Goodbye to Fire Island
Saying goodbye is never easy. How, to a place that has been part of my life since I was born? It was a bittersweet challenge I faced this past weekend, when my sisters and I visited the locale we called Far House, Goodbye to Fire Island.
I am three. It seems like a fairyland for a child, no cars, being allowed to roam free and explore. The boardwalk is uneven and rustic. Patterns get wider and thinner and I am not paying attention, distracted at all that goes on around me. Perhaps it was the deer, or the rustling reeds leaning high over my head and blowing in the fall breeze. The weatherbeaten walkway trips up my little feet as I run down the stretch that connects the houses on our street. I am a mess and the only doctor in our area of the island is a dentist, probably a good thing, as he is highly skilled with using fine tools. I sit in a chair with the mechanical back and try to be brave as the man’s enormous german shepherd with big teeth and floppy ears stares at my whimpering self in the chair. Tweezers and a steady hand pull over 50 slivers of wood from my arms and legs.
I am five now; there is much commotion as we board the ferry for Ocean Beach. A pretty, blond woman with a kerchief is the center of much of this attention. She wears black cropped pants and a shirt tied at the waist, you can see part of her tummy. The boat is crowded with people all trying to get a look. We are in the rear, wide benches the only form of seating. She is very close. I remember a kind smile, perhaps, I tell myself now, I remember a “happy birthday Mr. President” voice. Marilyn Monroe is visiting Lee and Paul Strasbourg’s house, a break from her training with them at The Actor’s Studio in NYC. No one believes me whenever I recount this story, but how can I have such a specific memory if it is not part of the file in my mind.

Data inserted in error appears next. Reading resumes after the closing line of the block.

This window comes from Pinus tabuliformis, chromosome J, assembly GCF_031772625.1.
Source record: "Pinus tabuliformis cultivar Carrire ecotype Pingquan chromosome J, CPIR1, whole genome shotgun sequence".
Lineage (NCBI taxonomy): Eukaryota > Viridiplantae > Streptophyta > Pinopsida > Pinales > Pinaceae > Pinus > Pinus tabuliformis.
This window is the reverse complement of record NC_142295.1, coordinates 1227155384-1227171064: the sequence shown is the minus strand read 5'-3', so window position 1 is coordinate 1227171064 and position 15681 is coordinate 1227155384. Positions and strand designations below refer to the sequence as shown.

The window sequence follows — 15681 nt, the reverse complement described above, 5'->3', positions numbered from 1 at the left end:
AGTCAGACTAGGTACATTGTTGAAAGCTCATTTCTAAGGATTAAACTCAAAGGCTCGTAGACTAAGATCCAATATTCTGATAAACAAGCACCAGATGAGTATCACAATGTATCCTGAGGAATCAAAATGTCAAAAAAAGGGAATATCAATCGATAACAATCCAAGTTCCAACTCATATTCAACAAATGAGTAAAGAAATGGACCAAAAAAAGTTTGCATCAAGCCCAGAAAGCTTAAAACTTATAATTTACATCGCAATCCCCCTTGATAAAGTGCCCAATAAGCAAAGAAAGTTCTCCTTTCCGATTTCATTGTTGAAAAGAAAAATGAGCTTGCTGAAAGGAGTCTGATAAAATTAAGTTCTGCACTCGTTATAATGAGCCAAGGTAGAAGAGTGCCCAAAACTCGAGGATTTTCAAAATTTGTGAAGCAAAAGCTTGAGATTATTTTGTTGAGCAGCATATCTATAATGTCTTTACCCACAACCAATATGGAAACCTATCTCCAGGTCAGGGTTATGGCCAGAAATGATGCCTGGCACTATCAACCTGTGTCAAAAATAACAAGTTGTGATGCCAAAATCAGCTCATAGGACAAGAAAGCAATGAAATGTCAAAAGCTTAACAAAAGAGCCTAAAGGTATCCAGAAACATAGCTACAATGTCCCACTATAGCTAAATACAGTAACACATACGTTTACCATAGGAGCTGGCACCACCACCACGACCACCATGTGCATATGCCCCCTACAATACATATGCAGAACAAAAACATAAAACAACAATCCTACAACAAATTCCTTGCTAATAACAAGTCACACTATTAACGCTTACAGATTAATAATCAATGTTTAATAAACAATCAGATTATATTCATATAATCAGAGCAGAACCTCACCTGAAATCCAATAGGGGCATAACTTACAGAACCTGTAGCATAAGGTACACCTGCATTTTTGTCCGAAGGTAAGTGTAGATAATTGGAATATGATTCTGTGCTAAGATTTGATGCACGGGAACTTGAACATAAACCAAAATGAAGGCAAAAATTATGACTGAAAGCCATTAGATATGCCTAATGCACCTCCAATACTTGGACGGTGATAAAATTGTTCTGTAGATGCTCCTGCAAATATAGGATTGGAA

I am seven and we are getting ready to take the ferry across from Bay shore to Ocean Beach. The water is rough, there is a lot of wind. My younger sister walks in front of me, behind my parents. As she boards, her skinny legs don’t quite make the distance from platform to boat and she slips between the dock and the vessel. Her chin somehow catches her from falling into the water, saving her for a second, from what I am convinced would be a gruesome outcome. It seems like a lifetime, but only seconds pass and a stranger scoups her up from behind into the arms of my father and safety. Later that weekend I am riding on the handle bars of one of the ubiquitous bicycles with my Uncle Bill. He takes a sharp turn and misses the boardwalk. We drop 3 feet into the prickers and poison ivy. No immediate injury, the damage comes a few days later when poison ivy has taken up residence, actually become a squatter all over both of us. There was not enough calamine on the island to soothe the reddened pockets of itch that swelled us into unrecognizable shadows of our former selves. Two of the many mishaps, often involving that deadly three leafed invader, to take place over the years.
I am ten and we are on our way to pick up my Dad from NYC. There is always excitement opening the house for the season. Piled into the station wagon, filled to the brim with belongings, no seat belts to hold us in our eagerness. We stop at Horn & Hardart for a cooler full of treats. My grandfather had worked there and it is a special event we look forward to on every trip into the city. Quarters go into the rotating vending machines and we anxiously await the chance to dig into cup custard in little crimped tin foil cups, sugar cookies that melt in your mouth and cupcakes that are not quite as delicious and memeorable. Once on island, it is time to learn about blowfish. Bright blue in color, they puff up three times normal size and are covered with spiky, grey barbs. Somehow they appear, looking entirely different, on our plates for dinner. I’m amazed at the taste of what a few hours earlier looked like it was visiting from outer space. Sisters three are next learning to clam. We make our way into the seaweed infested bay, one carrying a rake, one a bucket and littlest sister holding the onion bag that will carry all our precious finds. We learn the rocking motion with our heels, how to dig with our toes, and the first of hundreds of clamming expeditions is considered a success.